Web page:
28: Ambert, Antoine, and Antoine Ambert. “How Is Our Chocolate Produced?” Alter Eco, Alter Eco, 16 Apr. 2018, http://www.alterecofoods.com/pages/how-is-our-chocolate-produced.

29:Ambert, Antoine, and Antoine Ambert. “How Is Our Chocolate Produced?” Alter Eco, Alter Eco, 16 Apr. 2018, http://www.alterecofoods.com/pages/how-is-our-chocolate-produced.

30: Ambert, Antoine, and Antoine Ambert. “How Is Our Chocolate Produced?” Alter Eco, Alter Eco, 16 Apr. 2018, http://www.alterecofoods.com/pages/how-is-our-chocolate-produced.

31:Ambert, Antoine, and Antoine Ambert. “How Is Our Chocolate Produced?” Alter Eco, Alter Eco, 16 Apr. 2018, http://www.alterecofoods.com/pages/how-is-our-chocolate-produced.

32:Ambert, Antoine, and Antoine Ambert. “How Is Our Chocolate Produced?” Alter Eco, Alter Eco, 16 Apr. 2018, http://www.alterecofoods.com/pages/how-is-our-chocolate-produced.

33:Ambert, Antoine, and Antoine Ambert. “How Is Our Chocolate Produced?” Alter Eco, Alter Eco, 16 Apr. 2018, http://www.alterecofoods.com/pages/how-is-our-chocolate-produced.

34: “Child Labor and Slavery in the Chocolate Industry.” Food Empowerment Project, foodispower.org/human-labor-slavery/slavery-chocolate/.

Works Cited

Ambert, Antoine, and Antoine Ambert. “How Is Our Chocolate Produced?” Alter Eco, Alter Eco, 16 Apr. 2018, http://www.alterecofoods.com/pages/how-is-our-chocolate-produced.

Child Labor and Slavery in the Chocolate Industry.” Food Empowerment Project, foodispower.org/human-labor-slavery/slavery-chocolate/.

“Child Labor in Your Chocolate? Check Our Chocolate Scorecard.” Green America, http://www.greenamerica.org/end-child-labor-cocoa/chocolate-scorecard.

“Fairtrade Chocolate – Fairtrade America.” Fairtrade Chocolate – Fairtrade America, fairtradeamerica.org/Fairtrade-Products/Chocolate.

“Invest In Farmers.” Alter Eco, http://www.alterecofoods.com/pages/invest-in-farmers.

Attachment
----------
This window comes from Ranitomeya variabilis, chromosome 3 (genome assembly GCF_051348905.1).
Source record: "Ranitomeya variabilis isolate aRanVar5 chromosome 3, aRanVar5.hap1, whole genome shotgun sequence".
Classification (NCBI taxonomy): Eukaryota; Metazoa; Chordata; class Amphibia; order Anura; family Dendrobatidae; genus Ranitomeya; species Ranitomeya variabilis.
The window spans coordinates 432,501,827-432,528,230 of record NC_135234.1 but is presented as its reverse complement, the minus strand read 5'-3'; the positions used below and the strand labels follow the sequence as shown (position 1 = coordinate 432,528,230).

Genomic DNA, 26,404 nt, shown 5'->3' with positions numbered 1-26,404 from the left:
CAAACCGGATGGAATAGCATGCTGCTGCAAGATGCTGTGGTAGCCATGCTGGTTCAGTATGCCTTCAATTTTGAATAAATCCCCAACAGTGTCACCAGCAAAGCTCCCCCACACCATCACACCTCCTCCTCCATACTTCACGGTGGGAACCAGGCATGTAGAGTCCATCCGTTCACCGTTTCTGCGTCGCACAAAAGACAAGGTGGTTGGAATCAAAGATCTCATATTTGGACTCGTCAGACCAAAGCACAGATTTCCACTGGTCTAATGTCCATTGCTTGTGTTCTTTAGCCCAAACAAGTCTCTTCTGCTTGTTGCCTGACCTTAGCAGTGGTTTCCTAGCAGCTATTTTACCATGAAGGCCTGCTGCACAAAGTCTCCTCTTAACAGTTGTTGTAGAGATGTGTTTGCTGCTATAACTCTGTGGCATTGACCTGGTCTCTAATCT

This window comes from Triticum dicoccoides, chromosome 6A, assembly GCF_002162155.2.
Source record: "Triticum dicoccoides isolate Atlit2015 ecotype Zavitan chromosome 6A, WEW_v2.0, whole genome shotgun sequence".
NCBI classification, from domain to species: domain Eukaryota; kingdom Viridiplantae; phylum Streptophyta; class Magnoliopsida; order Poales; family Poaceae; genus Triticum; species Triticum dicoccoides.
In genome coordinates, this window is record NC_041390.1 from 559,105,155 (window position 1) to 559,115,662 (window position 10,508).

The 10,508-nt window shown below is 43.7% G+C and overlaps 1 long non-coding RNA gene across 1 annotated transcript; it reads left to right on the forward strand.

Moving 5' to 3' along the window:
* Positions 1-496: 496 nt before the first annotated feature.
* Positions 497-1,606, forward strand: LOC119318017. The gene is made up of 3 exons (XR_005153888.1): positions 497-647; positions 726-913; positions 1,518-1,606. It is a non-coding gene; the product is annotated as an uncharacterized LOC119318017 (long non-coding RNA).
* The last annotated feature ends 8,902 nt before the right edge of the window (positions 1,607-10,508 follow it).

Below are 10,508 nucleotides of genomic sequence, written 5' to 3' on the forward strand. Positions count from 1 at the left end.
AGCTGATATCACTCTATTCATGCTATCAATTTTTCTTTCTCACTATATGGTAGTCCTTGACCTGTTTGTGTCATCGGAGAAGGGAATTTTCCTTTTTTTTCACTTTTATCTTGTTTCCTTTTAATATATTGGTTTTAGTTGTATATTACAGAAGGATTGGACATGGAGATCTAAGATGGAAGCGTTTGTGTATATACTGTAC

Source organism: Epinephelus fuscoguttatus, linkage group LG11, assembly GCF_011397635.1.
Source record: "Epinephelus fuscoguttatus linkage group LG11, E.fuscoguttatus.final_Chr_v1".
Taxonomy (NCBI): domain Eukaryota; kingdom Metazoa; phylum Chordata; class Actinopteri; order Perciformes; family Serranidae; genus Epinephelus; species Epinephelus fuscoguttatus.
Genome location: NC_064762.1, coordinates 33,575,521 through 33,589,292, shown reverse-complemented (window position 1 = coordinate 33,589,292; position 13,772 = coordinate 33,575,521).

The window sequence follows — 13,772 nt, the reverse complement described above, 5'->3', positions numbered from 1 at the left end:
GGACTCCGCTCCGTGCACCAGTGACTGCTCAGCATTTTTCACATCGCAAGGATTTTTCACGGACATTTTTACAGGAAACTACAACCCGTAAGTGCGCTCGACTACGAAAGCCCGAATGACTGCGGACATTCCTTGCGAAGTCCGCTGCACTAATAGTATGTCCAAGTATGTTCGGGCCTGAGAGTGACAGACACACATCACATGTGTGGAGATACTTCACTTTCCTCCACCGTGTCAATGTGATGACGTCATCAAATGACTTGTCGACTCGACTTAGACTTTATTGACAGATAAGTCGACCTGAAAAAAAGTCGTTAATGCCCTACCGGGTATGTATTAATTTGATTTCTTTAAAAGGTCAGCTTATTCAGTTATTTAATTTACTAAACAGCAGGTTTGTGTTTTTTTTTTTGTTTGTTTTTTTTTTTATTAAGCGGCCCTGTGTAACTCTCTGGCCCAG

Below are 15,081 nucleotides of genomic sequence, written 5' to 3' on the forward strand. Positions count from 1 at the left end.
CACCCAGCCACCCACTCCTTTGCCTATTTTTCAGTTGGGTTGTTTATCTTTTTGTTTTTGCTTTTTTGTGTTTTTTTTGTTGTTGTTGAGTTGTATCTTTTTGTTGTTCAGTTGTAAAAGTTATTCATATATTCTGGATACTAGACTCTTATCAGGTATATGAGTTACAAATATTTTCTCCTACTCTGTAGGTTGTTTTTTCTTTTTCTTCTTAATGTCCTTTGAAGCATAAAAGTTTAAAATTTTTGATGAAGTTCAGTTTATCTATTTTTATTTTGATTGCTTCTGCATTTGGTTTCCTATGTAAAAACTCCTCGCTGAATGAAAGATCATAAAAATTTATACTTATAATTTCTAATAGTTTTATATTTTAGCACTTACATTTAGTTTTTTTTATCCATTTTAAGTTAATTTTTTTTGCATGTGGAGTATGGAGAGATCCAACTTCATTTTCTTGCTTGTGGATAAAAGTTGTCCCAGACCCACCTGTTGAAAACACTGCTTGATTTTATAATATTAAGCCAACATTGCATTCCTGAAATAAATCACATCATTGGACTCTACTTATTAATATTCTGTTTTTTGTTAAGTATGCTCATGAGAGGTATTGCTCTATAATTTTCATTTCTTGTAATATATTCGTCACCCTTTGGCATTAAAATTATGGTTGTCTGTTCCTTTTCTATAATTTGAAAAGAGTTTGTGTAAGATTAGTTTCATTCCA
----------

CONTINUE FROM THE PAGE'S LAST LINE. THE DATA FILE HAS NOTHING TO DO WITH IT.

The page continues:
Martin, Carla D. “Slavery, Abolition, and Forced Labor.” Google Slides, Google, docs.google.com/presentation/d/1-tCZfTFSi7EuZqb1dxrJatPuv–33tERRDYM0y_PZBg/edit#slide=id.g8c500cbc9_2_55.

“Our Story.” Alter Eco, http://www.alterecofoods.com/pages/our-story. Accessed 2 May 2019.

Posts, Blog. “You’re Not Only Buying Chocolate, You’re Supporting Communities around the World.” Alter Eco, Alter Eco, 10 Oct. 2017, http://www.alterecofoods.com/blogs/blog/youre-not-only-buying-chocolate-youre-supporting-communities-around-the-world.

“The ‘Chocolate Slaves’ of the Ivory Coast.” End Slavery Now, http://www.endslaverynow.org/blog/articles/the-chocolate-slaves-of-the-ivory-coast.

“The Dark Side of the Chocolate Industry.” Sierra Club, 21 Oct. 2017, http://www.sierraclub.org/sierra/green-life/dark-side-chocolate-industry.

“Vote Every Day. Vote B Corp.” Certified B Corporation, bcorporation.net/.

Yamada, Nicholas. “Bean-to-Bar Chocolate: What Does This Label Really Mean?” Perfect Daily Grind, 16 Nov. 2018, http://www.perfectdailygrind.com/2017/12/bean-bar-chocolate-label-really-mean/.

Media Works Cited

Balch, Oliver. “Child Labour: the Dark Truth behind Chocolate Production.” Raconteur, Raconteur Media Ltd., 22 June 2018, http://www.raconteur.net/business-innovation/child-labour-cocoa-production.

celticross89. “Why Buy Fair Trade Chocolate?” YouTube, YouTube, 31 Oct. 2010, http://www.youtube.com/watch?v=2NZv8FX4wPc.

Chung, Elizabeth. “5 Innovative Programs Changing the Social Sector | Classy.” Best Practices, Tips and Fundraising Ideas for Nonprofits, Classy, 29 June 2018, http://www.classy.org/blog/5-innovative-programs-changing-social-sector/.

Yu, Douglas. “Alter Eco Founders on NextWorld Evergreen’s Acquisition: Chocolate Consumers Want a Story.” Confectionerynews.com, William Reed Business Media Ltd., 18 Dec. 2017, http://www.confectionerynews.com/Article/2017/12/18/NextWorld-Evergreen-acquires-Alter-Eco.

Cacao Moves Across the World

What catalyzed the relocation of the world’s cacao cultivation from Central America to the West African coast?

 

Screen Shot 2017-03-10 at 9.09.03 PM

(Source: Nicolas Rapp via Fortune, 2016)